The mid 19th century saw references to a few cold-coffee beverages called’ Café Frappé.’ Some of them were very slushy, others like ice-serving coffee. It was not until 1957 when the Greeks invented an instant coffee version of the café Frappé, that it became a famous coffee drink.
A story goes that a Nestlé representative showed kids instantaneous chocolate drinks by blending the base of chocolate and the milk into a shaker. A worker of Nestlé was on his coffee break when he saw there was no hot water. He then had the bright idea of mixing his instant coffee granules with cold water and ice cubes in the shaker to get his coffee fixed. The remainder is history, as they say.
Basic Equipment & Ingredients to make Frappé:
You either need a powerful blender or something to create crushed ice with, for example, a manual ice crusher or an online snow cone machine to blend crushed ice into a basis to create a Frappé.
You can either sweeten your frappé with sugar or use a more easy to dissolve unflavored sugar syrup–100 g sugar and 250 ml water. You can create it yourself. Just follow the formula for our flavored sugar syrup and take the flavorings out to create a simple version.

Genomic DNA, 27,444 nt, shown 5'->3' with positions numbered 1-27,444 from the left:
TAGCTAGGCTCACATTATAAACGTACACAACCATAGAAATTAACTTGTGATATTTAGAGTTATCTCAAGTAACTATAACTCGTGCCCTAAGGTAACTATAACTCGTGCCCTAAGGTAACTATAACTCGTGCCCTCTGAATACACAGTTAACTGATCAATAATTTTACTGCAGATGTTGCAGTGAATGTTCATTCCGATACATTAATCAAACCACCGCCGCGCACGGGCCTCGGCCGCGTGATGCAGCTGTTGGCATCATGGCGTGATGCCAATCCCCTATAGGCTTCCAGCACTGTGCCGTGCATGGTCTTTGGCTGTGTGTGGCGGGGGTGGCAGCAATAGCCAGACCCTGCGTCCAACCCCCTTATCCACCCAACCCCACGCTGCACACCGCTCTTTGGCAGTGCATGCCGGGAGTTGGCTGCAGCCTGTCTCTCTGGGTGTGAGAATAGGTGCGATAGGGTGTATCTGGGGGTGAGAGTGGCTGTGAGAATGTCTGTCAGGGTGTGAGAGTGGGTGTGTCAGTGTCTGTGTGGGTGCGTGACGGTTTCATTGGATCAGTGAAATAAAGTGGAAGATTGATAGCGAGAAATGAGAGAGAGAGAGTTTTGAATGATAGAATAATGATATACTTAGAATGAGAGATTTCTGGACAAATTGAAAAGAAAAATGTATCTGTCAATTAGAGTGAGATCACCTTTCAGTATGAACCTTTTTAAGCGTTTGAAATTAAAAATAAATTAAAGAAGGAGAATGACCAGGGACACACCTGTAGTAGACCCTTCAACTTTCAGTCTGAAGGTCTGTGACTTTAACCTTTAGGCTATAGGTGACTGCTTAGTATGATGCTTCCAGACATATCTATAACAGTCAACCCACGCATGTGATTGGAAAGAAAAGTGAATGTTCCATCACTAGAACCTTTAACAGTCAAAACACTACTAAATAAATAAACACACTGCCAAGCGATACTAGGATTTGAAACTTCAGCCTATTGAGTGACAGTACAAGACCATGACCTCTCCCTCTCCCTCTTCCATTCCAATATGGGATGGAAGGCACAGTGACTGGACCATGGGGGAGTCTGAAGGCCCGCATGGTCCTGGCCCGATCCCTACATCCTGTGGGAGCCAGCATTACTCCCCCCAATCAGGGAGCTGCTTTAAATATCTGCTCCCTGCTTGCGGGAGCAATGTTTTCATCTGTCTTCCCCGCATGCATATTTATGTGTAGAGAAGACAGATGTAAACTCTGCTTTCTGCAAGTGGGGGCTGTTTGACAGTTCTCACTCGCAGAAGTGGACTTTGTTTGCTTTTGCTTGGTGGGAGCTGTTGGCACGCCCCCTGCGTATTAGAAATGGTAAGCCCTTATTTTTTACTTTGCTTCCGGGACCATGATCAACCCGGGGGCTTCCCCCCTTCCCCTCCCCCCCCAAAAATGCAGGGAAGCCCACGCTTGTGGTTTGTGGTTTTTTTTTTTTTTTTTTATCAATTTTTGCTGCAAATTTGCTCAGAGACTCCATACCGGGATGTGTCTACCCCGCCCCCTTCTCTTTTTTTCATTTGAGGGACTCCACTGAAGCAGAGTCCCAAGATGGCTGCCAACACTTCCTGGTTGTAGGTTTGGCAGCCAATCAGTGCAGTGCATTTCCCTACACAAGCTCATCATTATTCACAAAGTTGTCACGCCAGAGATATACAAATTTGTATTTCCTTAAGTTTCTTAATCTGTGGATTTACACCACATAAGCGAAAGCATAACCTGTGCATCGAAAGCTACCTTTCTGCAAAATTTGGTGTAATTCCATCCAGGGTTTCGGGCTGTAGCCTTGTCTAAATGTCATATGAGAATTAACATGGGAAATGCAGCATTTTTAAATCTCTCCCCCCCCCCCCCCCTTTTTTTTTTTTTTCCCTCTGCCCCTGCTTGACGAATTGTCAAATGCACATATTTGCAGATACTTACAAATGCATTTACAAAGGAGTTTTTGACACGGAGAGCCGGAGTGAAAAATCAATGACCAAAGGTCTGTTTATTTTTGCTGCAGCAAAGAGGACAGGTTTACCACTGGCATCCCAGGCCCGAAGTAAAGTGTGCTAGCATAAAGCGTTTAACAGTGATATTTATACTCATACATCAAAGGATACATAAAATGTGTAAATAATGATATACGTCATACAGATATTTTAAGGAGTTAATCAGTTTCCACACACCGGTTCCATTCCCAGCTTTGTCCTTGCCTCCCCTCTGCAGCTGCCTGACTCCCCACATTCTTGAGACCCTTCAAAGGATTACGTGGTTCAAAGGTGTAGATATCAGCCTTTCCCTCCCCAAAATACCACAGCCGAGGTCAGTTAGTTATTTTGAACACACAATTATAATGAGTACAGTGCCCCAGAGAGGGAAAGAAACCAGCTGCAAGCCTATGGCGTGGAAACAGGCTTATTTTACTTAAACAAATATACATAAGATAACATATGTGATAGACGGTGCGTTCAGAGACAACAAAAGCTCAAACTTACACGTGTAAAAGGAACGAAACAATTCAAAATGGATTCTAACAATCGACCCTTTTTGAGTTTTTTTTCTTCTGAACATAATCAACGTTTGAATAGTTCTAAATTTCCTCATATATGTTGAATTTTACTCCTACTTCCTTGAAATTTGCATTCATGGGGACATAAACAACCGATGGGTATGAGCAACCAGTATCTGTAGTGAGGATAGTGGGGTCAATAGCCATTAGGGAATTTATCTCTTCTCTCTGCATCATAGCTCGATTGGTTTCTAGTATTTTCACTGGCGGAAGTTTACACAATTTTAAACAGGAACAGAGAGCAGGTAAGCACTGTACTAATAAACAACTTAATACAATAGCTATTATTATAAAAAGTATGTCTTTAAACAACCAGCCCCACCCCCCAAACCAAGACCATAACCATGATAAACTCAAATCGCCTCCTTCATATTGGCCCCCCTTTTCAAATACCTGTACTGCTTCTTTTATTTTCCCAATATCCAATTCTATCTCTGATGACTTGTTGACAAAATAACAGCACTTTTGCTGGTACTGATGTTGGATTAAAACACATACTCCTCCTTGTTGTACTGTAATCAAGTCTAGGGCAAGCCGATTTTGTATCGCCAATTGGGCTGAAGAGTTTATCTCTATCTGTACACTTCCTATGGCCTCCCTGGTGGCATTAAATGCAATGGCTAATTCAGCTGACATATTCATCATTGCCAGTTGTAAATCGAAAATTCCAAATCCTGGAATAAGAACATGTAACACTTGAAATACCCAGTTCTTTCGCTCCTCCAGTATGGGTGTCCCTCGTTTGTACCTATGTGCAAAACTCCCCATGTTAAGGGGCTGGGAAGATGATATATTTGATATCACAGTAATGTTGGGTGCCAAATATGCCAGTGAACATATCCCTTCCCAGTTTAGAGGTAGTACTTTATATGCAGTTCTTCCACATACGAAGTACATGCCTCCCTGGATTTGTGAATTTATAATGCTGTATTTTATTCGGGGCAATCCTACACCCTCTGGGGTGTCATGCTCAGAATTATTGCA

For a single serving:
- 200ml strong coffee,
- Chilled 50ml whole milk
- 1-3 teaspoon sugar syrup
- Ice cubes
- Ice cream or whipped cream (as preferred)
- Pour the coffee into a blender with the milk and 2 or 3 handfuls of ice cubes. Add as much sugar syrup as you like, starting with a small amount–you can always stir more in at the end if you’d like it sweeter.
- Blend until the ice is broken into an icy slush and is foamy. Pour into a glass, and add a scoop of ice cream or some whipped cream if you like.
Now, if you want to spice things up with a little touch of alcohol, this recipe is for you:
- 1/2 cup of Kahlua coffee ice cream,
- 2/3 cup of light cream,
- Liqueur of your own taste
- 1/2 teaspoons of ground cinnamon
- Ice cubes/crushed ice
- Put a mixer of 1/2 of the coffee ice cream, add liqueur, then add a little cinnamon to the cream and mix.
- Sprinkle the cinnamon with the remaining ice cream.